UK erupts into full-scale 4G war as Three announces plans

LTE operators have comparisons to the HBO series Game of Thrones; it’s a battle to the top in which the competition only becomes more fierce and the players are willing to get dirty to ascend their superiority.

Three’s announcement of their 4G plans today is the latest, and most disruptive.

4G in the UK witnessed an 11-month period of criticised exclusivity by Orange and T-Mobile’s network collaboration, EE, due to a limited spectrum auction. Over this time, the operator hit negative headlines for their arguably monopolising plans – but built an unstoppable network currently spanning 105 towns and cities.

Rival networks Vodafone and O2 last month announced their humble 4G beginning – launching in London, Leeds and Bradford on 29th August.

Now that very day has arrived, and if anything like me, you may have predicted what else would happen on this day... Three would conveniently/strategically announce their 4G plans. Although not launching until December, Three is the first network to offer the coveted unlimited data plan they cleverly name “All you can Eat” – furthermore, at no additional cost.

Starting at £12.50 for a monthly plan; you can attain UNLIMITED 4G. Not even a fair use policy, nada.

Consumers - myself included - will see this as a much more tempting proposition than the more expensive and data-capped plans currently offered by the other three (no pun intended) networks.

In fact, and everything here forth is personal experience, I switched from GiffGaff (which utilises O2’s network) to Three in preparation and admiration of their free 4G upgrade. With two monthly plans in hand I took the opportunity to travel and switch between networks. Three, even though one of their slogans is “Built for the Internet” – was frustratingly bad, even for standard coverage.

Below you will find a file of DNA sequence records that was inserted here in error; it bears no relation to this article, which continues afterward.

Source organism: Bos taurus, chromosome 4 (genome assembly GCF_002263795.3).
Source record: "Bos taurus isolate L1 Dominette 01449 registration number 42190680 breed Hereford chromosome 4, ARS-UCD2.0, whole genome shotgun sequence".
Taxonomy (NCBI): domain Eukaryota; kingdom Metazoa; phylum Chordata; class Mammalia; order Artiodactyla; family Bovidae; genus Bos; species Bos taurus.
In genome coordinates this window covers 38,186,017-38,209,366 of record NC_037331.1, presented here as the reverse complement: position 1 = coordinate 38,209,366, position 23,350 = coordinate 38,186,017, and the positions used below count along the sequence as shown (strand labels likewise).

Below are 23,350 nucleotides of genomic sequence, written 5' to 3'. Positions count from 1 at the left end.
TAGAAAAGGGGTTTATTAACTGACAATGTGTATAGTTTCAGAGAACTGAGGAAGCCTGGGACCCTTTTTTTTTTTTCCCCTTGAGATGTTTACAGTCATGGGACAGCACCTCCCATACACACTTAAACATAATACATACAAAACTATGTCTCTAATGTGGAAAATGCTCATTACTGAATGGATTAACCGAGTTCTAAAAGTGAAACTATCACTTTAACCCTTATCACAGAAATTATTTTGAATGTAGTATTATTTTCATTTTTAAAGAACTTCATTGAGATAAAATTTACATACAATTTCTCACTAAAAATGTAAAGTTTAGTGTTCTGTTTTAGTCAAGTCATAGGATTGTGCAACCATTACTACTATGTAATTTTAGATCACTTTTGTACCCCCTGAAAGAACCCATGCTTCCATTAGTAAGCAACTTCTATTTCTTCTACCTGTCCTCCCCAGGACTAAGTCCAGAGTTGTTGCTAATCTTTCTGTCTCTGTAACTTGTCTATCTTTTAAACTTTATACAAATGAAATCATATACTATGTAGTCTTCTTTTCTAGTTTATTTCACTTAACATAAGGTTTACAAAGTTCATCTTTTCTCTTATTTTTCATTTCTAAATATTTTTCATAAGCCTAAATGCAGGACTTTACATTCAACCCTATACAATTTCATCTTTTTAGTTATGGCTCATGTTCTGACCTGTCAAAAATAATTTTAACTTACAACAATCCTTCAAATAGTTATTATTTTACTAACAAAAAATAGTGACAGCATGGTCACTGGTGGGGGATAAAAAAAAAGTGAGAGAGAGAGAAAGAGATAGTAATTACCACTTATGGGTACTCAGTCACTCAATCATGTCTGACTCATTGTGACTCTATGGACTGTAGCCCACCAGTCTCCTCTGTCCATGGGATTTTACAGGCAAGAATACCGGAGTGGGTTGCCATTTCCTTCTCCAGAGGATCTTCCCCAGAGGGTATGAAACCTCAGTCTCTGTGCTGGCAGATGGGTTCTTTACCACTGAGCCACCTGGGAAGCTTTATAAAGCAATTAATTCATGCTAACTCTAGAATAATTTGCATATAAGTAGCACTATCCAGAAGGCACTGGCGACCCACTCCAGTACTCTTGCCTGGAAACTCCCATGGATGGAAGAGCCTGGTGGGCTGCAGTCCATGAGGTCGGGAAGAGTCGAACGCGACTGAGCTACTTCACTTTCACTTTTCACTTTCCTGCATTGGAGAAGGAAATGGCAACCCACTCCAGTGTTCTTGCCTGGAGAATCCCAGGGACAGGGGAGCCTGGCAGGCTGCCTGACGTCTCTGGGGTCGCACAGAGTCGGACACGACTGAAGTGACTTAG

We all live extremely connected lives these days, when friends sat next to me with full signal; web browsing, tweeting, emailing, sending pictures... I stared at a no signal bar and decided from now on it has become my bitter nemesis.

Mark Windle, Head of Marketing at OpenCloud, shares my concern: “Operators need to match their investment in data with investment in innovation and core communication services.”

He continues: “Today, operators buy standard networking products from a limited number of suppliers, with network innovation suffering as a consequence.”

O2 has announced today that both GiffGaff and Tesco Mobile will have access to their 4G network, and I have been told by a source that GiffGaff plan to launch their service by the end of the year.

The upcoming inevitable pricing war will be interesting and great for UK citizens - but for now - I’m sorry for leaving you GiffGaff, take me back?

What do you think about the situation of 4G in the UK, and Three’s announcement?

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